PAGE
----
I'm going foundationless and here's what I've done:
I STARTED with twenty frames of foundation. After those first twenty were drawn out, I took a couple frames of capped honey and crush extracted it. I took the little wax that was left over, boiled it in water, and let it cool. The thin sheet of wax left over, I then cut into about half-inch strips, and was able to put together another 10 frames with just a little half inch by 4 inch strip stuck into the tops of the dadant frames, anchored with nothing more than pressure. The other two I'd pulled from just went back into the hive. I then staggered the frames, putting the ones with strips between drawn comb (my hive ended up a mess between where brood and honey was stored, but the bees didn't seem to mind).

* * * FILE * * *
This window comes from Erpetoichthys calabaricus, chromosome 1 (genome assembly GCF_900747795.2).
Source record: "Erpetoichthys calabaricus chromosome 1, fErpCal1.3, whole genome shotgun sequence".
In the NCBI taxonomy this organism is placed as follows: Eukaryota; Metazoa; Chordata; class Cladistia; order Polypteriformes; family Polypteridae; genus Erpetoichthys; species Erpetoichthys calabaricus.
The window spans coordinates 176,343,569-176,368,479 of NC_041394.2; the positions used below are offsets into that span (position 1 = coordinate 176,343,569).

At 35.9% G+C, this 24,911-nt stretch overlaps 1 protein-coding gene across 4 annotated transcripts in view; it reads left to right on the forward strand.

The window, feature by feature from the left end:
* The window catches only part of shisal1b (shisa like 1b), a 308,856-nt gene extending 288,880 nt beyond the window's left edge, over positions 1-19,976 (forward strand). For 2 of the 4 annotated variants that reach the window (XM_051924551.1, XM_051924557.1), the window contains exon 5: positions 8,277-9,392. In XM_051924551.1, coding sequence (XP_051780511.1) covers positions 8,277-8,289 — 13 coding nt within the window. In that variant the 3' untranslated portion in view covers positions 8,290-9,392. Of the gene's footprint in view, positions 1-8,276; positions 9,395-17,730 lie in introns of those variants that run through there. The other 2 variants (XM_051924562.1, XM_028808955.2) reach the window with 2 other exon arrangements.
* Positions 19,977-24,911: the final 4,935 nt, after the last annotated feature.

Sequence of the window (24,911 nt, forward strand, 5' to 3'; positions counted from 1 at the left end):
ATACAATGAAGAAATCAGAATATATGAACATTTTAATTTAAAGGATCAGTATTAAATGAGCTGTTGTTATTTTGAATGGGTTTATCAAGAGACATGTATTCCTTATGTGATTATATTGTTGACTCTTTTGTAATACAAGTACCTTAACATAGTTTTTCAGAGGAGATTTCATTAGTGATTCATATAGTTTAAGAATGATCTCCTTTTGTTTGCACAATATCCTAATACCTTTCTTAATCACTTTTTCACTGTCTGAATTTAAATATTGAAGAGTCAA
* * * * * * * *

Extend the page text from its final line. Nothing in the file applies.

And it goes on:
After the bees drew those out, I shuffled the hive again, this time pulling out five frames, and crush straining those. The ones the brood had mostly hatched out of, I moved to the top for them to put honey in, then staggered the dadant frames with the wax strips in them between those that were drawn out.
By the time I put my fifth hive body on (all mediums) I didn't have any foundation frames left. Everything was naturally drawn. Now, my bees are about a mile from two different flower nurseries, so I think I've had an above-average experience for how quickly they were able to draw everything out, but I did start with foundation, and ended up foundationless in the same frames.
The ones you crush/strain from, I've left a small (VERY small) amount of comb around the rims to give them a guide, and they seemed to have no problem drawing out from there. Once you have some drawn comb, they don't seem to be too picky as to how they want to draw things out from there.